"Code Black": A film as overcrowded as an emergency waiting room.
“Code Black” is a vivid medical documentary about way too many things. Within under an hour and a half, director Ryan McGarry halphazardly and deficiently burns through a handful of major topics dealing with the healthcare system. From the viewpoint of a surgeon cutting open a patient, to overflowing emergency rooms, McGarry focuses on a team of medical students as they complete their senior years as residents at Los Angeles County Hospital.
McGary, an attending physician at the hospital, attempts to capture the complexities of too many different topics in one film. "Code Black" is advertised to be about the present day health care system and how it inhibits doctors from connecting with their team and their patients.
While this is covered in a relatively surface level way, the film starts out with topics that are much more interesting. It looked like the director couldn’t decide the importance of one over the other.
The opening of the film is a scene of over two dozen doctors scrambling and cramming themselves into a tight cubicle to undergo surgery on a person sustaining a gunshot wound.
The explanation of the scene and the history of that one cubicle, L.A. County’s ‘C- booth’, reels the audience into the fascinating prospect of a gory insiders scoop on what its like to be a surgeon.
Later, McGary explains the significance of this small space in the old county hospital where more miracles and more deaths have occurred in the span of its existence from the 1940’s until its dismantle in 2008.
In this tight cubicle, open to observations by other medical students, McGary explains how this was where medical students learned emergency medicine and the practice of being a surgeon.
At this point, it looks as though the film turned from insights of surgeon life to the history of LA County hospital, but surprise, there’s a new turn. The film then pretty rapidly dives into the new hospital built in 2008 that tore down C-booth.
The senior physical lament at the fact that C-booth has been replaced by a system that’s more private for the patient. They feel that though a patient being comfortable in closed quarters is a great thing, it really takes away from the adrenaline of operating out in the open, right next to other patients in C-booth.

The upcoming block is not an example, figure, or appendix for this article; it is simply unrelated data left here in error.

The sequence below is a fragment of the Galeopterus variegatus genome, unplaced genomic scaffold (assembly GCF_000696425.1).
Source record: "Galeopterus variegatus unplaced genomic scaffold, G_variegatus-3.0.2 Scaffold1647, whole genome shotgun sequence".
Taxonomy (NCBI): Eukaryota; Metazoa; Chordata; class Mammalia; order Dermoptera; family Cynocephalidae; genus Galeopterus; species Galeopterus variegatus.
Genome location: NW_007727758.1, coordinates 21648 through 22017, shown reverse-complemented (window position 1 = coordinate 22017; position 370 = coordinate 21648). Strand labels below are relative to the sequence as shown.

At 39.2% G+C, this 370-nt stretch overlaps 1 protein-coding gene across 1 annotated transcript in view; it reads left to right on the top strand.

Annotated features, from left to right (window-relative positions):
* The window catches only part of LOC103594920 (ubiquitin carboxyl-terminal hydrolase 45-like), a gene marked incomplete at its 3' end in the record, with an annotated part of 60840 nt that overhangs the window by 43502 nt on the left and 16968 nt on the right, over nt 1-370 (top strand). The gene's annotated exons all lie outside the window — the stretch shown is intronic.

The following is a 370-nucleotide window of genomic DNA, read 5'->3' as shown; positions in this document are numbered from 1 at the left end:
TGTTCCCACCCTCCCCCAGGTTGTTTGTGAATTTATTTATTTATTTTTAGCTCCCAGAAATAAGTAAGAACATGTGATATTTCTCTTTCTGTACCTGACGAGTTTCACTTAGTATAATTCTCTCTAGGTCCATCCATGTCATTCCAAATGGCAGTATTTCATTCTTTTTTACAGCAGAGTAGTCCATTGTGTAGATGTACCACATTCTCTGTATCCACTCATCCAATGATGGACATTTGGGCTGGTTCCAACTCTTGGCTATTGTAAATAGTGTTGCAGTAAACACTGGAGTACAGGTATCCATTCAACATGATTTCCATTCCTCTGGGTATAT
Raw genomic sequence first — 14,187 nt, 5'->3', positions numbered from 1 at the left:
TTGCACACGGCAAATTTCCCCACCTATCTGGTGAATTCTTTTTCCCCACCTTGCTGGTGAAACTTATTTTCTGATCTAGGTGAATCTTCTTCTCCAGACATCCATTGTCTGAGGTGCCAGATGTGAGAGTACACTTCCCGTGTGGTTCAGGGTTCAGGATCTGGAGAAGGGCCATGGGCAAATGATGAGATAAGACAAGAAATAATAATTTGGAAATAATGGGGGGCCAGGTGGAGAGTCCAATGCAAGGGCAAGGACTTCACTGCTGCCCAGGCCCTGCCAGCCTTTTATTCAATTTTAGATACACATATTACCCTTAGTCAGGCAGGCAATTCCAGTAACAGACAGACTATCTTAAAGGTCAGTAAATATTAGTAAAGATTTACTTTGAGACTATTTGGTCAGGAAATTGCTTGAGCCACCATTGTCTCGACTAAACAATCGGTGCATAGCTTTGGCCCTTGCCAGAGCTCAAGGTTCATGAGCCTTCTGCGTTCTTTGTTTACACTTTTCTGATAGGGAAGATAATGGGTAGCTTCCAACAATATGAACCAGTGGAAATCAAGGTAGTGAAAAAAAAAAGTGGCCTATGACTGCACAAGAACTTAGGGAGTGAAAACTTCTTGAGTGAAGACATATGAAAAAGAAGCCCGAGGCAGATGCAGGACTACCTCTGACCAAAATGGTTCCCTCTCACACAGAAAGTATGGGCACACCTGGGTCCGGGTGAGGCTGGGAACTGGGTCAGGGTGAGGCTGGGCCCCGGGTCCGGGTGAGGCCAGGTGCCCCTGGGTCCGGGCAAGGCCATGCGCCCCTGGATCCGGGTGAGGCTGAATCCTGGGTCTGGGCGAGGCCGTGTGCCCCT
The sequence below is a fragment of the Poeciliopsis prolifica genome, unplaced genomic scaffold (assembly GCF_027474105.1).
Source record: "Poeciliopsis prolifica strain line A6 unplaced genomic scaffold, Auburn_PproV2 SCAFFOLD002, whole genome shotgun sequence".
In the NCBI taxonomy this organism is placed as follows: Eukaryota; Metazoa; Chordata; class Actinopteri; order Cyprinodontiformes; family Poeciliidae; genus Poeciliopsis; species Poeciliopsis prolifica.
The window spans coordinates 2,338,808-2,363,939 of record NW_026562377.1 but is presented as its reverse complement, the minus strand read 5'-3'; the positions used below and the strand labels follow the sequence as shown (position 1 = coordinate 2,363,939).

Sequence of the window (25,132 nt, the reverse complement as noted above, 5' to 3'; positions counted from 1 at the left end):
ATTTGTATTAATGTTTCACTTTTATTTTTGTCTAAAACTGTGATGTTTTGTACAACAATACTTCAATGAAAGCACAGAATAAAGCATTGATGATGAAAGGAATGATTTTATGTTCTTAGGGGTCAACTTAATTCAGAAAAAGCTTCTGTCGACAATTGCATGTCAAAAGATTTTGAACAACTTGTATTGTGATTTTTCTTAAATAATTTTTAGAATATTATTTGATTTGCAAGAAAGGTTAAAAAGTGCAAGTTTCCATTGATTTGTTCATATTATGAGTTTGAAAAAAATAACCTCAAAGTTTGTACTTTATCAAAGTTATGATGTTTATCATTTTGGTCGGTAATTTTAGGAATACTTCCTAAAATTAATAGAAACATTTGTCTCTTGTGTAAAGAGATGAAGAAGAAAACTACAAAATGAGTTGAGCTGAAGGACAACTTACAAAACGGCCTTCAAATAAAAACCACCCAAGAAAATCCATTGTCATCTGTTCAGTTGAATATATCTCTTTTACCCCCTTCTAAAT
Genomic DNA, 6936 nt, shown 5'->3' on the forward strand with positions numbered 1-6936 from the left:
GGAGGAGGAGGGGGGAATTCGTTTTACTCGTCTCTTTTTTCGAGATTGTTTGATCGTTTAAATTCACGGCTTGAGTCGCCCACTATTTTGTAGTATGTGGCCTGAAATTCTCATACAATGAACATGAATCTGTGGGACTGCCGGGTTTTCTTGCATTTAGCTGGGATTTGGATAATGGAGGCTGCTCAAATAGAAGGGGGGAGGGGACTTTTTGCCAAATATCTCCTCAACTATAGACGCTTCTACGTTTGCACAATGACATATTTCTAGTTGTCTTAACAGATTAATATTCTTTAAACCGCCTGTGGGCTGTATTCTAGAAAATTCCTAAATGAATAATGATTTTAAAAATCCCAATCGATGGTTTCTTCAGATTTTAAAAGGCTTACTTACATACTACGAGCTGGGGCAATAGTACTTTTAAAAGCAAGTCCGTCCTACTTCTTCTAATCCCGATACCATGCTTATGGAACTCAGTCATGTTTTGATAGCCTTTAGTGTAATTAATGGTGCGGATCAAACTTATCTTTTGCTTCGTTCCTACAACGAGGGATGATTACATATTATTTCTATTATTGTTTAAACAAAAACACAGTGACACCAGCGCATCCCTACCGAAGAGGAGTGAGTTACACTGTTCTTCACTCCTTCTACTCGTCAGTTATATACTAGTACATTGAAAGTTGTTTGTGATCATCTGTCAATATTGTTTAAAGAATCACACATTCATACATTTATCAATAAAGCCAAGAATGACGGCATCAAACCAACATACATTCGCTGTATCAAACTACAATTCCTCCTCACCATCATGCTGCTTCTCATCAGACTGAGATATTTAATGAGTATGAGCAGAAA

McGary also presses the issue of paperwork introduced by the new health care system requiring patients specific rights for privacy and decency.
Instead of perhaps delving further into why that system is in place and whether recent changes truly help or harm, the director chooses to focus on the petulance of the senior residents and their frustrations with the new hospital.
And though these frustrations are a legitimate symptom of the new health care system's multi-faceted complications, McGary made them look like pouty superheroes whose powers have been arbitrarily suspended.
The film further jumps to a topic that requires three times the amount of focus that it was given and is supposedly what the film is centered around, the state of ‘code black’ in emergency waiting rooms.
"code black" is a term used to define an emergency waiting room that is massively flooded with people who do and don't have insurance, waiting hours at a time to receive medical help.
Through a kind of awkward forced collaboration at a coffee shop, the senior residents begin pitching ideas to lessen the waiting hours and re-introduce some of the quick thinking high stress environment they remember from the C-booth era.
They come up with relatively unstable ideas that slightly improve the circumstances, however, for the most part, McGary makes it clear that the present system is broken, citing the horrendous wait times as proof.
In the end, the physicians have part of their superhero powers returned to them, meanwhile, the documentary uncovers the effects of the overflow of patients without insurance.
Since Obamacare makes the purchase of insurance a legal necessity, hearing the hospital’s side of that debate would have been fascinating. This topic alone should be its own documentary.
Though its well shot and edited, the research is relatively surface level and there are too many controversial long-winded topics stuffed under one title.
Though this film lacked focus, I hope it will encourage a ripple effect of other hospital documentaries which explore some of these important, contemporary health care topics that affect everyone.